2018 marked an exciting year of trade secret developments and demonstrated the federal government’s increased involvement in protecting trade secrets, a trend we expect to continue in 2019.

Courts continued to construe the Defend Trade Secrets Act (DTSA)—including first-impression rulings under the whistleblower and attorneys’ fees provisions—and juries doled out significant damages awards in trade secrets cases. Massachusetts passed a new trade secrets bill. The Trump administration imposed tariffs on China in response to the theft of trade secrets, and also charged nine Iranian nationals for a series of coordinated cyber intrusions.

Below we highlight these and other notable trade secrets developments from 2018.

Civil and Statutory Developments

Defend Trade Secrets Act Developments
In 2018, we saw courts solidifying trends that emerged soon after the DTSA’s May 2016 enactment. For instance, district courts continued to uniformly apply the DTSA to pre-enactment conduct if the defendant continued to misappropriate trade secrets after the date of enactment. See Teva Pharm. USA Inc. v. Sandhu, 291 F. Supp. 3d 659, 674-75 (E.D. Pa. 2018); Vendavo Inc. v. Price f(x) AG, No. 17-cv-06930-RS, at 6 (N.D. Cal. Mar. 23, 2018). Mere possession of a trade secret after enactment, however, was held insufficient to apply the DTSA to pre-enactment conduct. Camick v. Holladay, —- F. App’x ——, No. 18-3605, at 8 (10th Cir. Dec. 18, 2018) (affirming dismissal of complaint that alleged post-enactment possession of trade secrets but failed to allege post-enactment “acquisition, disclosure, or use of trade secrets”).

Also, while early DTSA commentators suggested that the inevitable disclosure doctrine would be inapplicable under the DTSA given that any conditions placed on employment must be based on “evidence of threatened misappropriation and not merely on the information the person knows,” 18 U.S.C. §1836(b)(3)(A)(i)(I), in 2018, at least one court continued to breathe life into that doctrine. See Jazz Pharms. Inc. v. Synchrony Grp. LLC, —- F. Supp. 3d ——, No. 18-602, at 12 & n.52 (E.D. Pa. Dec. 3, 2018) (applying “inevitable disclosure” doctrine and holding that plaintiff plausibly alleged a DTSA claim based on “threatened misappropriation of trade secrets”).

2018 also saw courts weighing in on other aspects of the DTSA for what appears to be the first time. For example, a court applied the DTSA’s whistleblower provision, which immunizes individuals who disclose trade secrets “in confidence to . . . an attorney . . . solely for the purpose of reporting or investigating a suspected violation of law.” 18 U.S.C. § 1833(b)(1)(A).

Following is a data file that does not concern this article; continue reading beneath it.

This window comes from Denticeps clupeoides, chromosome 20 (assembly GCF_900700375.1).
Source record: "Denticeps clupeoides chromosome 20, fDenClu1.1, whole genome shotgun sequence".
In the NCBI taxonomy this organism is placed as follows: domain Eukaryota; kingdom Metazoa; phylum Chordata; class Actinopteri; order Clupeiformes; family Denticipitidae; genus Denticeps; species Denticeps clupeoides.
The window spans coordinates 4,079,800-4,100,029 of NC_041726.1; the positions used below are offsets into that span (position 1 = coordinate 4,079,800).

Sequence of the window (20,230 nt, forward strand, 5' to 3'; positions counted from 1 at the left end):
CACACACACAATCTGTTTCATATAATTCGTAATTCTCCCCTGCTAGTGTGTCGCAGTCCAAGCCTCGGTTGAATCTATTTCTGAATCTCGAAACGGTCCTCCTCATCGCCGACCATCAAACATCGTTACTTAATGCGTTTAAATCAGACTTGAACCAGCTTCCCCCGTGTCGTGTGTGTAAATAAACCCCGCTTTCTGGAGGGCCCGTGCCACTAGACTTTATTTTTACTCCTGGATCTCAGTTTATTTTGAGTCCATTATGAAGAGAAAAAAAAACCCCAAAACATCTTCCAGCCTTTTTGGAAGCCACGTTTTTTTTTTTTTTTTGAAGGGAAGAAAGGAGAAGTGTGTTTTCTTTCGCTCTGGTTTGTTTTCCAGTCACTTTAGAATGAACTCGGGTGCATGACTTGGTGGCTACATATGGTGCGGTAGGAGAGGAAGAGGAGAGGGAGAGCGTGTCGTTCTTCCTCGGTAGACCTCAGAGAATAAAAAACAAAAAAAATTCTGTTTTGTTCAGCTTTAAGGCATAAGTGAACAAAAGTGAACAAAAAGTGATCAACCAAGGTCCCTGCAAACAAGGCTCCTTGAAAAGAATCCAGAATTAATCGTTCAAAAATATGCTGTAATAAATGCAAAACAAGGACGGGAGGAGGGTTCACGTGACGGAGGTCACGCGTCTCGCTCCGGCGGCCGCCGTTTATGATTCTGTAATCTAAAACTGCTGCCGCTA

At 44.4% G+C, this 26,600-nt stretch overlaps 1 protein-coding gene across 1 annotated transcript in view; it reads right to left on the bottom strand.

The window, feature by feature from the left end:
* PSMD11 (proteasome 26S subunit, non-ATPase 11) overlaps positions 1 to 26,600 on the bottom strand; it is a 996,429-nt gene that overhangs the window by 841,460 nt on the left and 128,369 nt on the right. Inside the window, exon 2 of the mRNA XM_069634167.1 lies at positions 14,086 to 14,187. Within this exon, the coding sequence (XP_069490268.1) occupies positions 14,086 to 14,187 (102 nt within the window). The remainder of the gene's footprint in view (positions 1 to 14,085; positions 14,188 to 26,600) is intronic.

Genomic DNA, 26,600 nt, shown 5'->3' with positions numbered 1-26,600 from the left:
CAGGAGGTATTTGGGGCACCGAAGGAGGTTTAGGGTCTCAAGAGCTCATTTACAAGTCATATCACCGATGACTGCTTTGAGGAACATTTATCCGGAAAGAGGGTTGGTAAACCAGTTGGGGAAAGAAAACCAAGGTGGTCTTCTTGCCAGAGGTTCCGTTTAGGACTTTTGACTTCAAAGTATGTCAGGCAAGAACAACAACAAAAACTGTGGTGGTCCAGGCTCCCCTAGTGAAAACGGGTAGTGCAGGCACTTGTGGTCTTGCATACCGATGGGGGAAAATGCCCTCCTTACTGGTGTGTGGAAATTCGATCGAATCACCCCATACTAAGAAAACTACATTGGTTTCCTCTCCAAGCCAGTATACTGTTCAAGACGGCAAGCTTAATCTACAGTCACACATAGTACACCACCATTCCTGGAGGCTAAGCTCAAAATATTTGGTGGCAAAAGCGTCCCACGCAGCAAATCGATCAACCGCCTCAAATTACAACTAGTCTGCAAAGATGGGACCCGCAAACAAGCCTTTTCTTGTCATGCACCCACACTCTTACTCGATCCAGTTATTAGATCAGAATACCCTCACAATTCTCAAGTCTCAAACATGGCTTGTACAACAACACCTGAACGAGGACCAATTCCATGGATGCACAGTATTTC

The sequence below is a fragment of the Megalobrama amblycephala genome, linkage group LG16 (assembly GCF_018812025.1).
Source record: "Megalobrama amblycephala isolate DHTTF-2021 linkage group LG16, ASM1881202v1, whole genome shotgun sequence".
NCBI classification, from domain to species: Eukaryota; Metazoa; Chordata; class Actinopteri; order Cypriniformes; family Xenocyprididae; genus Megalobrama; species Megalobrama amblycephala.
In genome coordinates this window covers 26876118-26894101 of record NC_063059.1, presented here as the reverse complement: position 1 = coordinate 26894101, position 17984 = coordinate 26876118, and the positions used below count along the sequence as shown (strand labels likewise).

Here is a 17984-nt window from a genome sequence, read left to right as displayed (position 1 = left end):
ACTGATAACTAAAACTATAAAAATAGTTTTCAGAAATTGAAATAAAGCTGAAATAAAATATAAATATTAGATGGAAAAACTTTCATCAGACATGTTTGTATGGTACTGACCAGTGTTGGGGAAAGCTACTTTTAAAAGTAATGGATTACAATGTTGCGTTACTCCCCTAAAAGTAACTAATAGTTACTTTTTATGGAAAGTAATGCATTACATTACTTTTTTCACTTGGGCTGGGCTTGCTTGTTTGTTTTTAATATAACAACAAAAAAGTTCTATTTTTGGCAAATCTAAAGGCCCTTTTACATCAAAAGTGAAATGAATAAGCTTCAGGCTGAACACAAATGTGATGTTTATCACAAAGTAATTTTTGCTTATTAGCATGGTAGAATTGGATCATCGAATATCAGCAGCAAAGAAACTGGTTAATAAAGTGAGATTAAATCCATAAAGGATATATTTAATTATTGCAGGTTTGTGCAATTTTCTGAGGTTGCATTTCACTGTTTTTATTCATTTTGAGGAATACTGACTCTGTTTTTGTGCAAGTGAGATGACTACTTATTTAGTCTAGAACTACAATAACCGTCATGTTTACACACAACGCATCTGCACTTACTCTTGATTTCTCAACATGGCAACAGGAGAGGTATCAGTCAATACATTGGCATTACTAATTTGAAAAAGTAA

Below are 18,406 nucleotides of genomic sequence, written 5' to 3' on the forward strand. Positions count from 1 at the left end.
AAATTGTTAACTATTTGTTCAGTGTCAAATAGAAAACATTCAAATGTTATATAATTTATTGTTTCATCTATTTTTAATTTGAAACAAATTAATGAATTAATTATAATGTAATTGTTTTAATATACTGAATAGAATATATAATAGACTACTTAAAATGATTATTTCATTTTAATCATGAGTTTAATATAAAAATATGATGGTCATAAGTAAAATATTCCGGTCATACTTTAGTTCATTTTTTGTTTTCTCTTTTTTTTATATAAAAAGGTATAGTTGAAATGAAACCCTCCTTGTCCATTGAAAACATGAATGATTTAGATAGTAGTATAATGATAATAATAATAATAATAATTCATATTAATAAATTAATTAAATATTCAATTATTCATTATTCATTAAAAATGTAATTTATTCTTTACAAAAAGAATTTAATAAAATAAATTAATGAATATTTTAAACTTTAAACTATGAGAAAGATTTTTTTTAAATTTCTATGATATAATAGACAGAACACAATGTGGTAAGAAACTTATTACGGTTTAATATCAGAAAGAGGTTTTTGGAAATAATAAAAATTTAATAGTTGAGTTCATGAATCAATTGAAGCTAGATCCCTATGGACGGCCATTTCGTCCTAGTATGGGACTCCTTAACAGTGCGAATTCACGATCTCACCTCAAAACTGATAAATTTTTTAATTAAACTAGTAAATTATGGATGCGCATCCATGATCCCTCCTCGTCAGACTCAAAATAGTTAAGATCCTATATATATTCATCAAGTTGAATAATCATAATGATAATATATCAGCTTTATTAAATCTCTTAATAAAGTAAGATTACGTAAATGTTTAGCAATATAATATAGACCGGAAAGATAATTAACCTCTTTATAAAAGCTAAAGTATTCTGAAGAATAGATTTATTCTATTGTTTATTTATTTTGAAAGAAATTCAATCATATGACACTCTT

In Christian v. Lannett Co. Inc., No. 16-963 (E.D. Pa. Mar. 29, 2018), an employee who brought employment discrimination claims and provided her attorney with documents in discovery that allegedly contained trade secrets was not liable on a DTSA counterclaim because the disclosure “falls within the immunized disclosure parameters” of the DTSA. Id. at 9.

In 2018, courts also tackled the DTSA’s fee-shifting provision, which allows a “prevailing party” to recover attorneys’ fees if a DTSA claim is filed in “bad faith,” a term the DTSA does not define. 18 U.S.C. § 1836(b)(3)(D). As an initial matter, the Fifth Circuit held that a defendant is not a “prevailing party,” and is therefore ineligible to recover fees, if the plaintiff obtains a dismissal without prejudice, regardless of whether the plaintiff brought it in bad faith. Dunster Live, LLC v. LoneStar Logos Mgmt. Co. LLC, 908 F.3d 948, 951-53 (5th Cir. 2018).

And two lower court fleshed out the “bad faith” requirement. In Farmer’s Edge Inc. v. Farmobile LLC, No. 8:16-cv-191 (D. Neb. Aug. 7, 2018), the court rejected the defendant’s request for attorneys’ fees but held that a party seeking attorneys’ fees “must show (1) the objective speciousness of [the] opposing party’s claim, and (2) the subjective bad faith of the opposing party in bringing or maintaining the action for an improper purpose.” Id. at 14, 17–21. The following month, the Northern District of California adopted the Farmer’s Edge two-part test and, for what appears to be the first time, granted attorneys’ fees under the DTSA. Swarmify v. Cloudflare, No. C 17-06957 WHA, at 7–8 (N.D. Cal. Sept. 28, 2018) (holding that a plaintiff who learned of and confirmed information during mediation that plaintiff “conceded” would preclude its trade secrets claim engaged in “bad faith” by continuing to seek settlement of the claim for two more weeks).

State Legislative Developments
Massachusetts became the forty-ninth state to adopt some version of the Uniform Trade Secrets Act (UTSA). See H.B. 4868, §19 (Oct. 1, 2018); Mass. Gen. Laws Ch. 93, §§ 42–42G. Notably, Massachusetts is also the only state requiring so-called “garden leave” in connection with certain non-competes. Under a new Massachusetts law, employers enforcing restrictive non-compete covenants must pay workers half their salary or other negotiated compensation while they are not allowed to compete. Mass. Gen. Laws Ch. 149, § 24L(b)(vii)